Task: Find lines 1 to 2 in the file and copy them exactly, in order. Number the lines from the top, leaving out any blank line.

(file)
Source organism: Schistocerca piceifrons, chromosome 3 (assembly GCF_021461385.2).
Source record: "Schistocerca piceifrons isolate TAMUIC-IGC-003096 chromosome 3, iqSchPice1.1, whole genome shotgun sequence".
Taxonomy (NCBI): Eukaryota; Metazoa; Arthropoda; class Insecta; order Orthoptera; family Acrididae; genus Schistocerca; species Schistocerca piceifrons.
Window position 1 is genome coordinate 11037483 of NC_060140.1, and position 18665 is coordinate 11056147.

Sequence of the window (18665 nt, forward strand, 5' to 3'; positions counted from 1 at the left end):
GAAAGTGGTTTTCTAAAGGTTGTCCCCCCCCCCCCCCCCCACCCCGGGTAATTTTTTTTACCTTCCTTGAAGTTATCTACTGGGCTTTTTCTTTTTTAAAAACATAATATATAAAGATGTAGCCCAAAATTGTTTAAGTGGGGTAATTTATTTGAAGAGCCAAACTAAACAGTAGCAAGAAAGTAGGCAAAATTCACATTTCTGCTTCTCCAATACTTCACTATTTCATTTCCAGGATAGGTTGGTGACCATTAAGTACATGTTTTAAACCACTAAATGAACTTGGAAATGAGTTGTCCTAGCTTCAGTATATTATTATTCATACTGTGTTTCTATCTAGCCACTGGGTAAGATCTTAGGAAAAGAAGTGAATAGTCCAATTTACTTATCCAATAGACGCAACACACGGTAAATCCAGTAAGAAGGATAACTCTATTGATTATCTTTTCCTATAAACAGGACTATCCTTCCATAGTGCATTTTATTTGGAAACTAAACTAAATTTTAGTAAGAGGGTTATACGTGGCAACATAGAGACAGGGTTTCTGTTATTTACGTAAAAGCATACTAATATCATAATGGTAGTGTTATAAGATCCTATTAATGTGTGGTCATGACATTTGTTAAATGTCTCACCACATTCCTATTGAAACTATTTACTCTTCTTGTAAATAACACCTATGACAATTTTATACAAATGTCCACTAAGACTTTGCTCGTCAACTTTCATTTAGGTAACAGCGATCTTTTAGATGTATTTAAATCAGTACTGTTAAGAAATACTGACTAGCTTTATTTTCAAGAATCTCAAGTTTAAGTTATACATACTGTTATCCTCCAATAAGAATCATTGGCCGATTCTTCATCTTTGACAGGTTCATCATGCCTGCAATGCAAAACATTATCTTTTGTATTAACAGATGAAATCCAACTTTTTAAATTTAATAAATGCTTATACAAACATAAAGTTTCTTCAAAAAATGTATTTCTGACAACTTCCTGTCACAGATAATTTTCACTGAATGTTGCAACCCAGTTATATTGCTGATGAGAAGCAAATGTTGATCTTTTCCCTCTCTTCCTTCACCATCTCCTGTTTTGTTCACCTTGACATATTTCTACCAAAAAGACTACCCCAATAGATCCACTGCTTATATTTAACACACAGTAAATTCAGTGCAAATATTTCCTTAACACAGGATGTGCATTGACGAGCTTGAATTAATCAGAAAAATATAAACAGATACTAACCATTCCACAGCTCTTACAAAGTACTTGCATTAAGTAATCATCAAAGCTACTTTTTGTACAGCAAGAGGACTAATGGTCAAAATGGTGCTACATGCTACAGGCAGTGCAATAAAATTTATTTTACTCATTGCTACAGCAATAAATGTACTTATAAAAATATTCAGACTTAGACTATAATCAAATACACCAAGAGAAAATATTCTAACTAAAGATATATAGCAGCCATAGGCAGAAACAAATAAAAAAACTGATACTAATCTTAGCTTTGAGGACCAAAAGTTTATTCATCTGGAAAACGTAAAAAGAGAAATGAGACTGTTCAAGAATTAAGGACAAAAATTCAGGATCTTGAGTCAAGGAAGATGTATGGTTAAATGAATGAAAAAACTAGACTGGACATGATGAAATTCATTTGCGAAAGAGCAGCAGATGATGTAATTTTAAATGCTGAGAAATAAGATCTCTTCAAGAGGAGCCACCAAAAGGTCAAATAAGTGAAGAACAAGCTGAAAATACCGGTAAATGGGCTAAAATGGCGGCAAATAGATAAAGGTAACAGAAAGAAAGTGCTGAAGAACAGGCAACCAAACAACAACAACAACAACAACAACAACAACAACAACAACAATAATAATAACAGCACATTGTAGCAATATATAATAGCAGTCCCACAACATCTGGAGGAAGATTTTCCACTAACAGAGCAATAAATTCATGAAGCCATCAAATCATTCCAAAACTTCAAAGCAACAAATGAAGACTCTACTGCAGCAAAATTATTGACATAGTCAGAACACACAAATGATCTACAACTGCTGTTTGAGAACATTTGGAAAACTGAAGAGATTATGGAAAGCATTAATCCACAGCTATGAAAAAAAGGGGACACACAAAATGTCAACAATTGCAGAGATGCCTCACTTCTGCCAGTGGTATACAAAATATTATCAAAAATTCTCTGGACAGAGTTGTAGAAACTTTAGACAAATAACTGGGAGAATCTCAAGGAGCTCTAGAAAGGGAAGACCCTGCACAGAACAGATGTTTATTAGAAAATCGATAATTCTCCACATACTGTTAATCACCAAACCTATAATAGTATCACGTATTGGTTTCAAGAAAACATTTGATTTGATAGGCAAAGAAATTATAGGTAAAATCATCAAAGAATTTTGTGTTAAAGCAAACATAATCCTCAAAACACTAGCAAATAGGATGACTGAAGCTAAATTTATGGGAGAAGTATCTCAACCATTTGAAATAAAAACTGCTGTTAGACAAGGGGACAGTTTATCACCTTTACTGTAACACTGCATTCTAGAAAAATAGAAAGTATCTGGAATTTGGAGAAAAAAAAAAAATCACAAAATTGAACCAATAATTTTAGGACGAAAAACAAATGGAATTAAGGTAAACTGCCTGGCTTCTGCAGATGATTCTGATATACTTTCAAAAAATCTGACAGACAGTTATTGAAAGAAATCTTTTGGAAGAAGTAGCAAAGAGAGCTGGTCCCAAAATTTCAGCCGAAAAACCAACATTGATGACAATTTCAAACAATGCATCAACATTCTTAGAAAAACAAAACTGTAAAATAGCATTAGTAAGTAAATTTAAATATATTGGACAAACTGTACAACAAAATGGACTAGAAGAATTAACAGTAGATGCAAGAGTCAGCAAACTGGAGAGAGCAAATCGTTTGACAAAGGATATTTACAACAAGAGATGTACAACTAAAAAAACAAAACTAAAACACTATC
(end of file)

Source organism: Schistocerca piceifrons, chromosome 3 (assembly GCF_021461385.2).
Source record: "Schistocerca piceifrons isolate TAMUIC-IGC-003096 chromosome 3, iqSchPice1.1, whole genome shotgun sequence".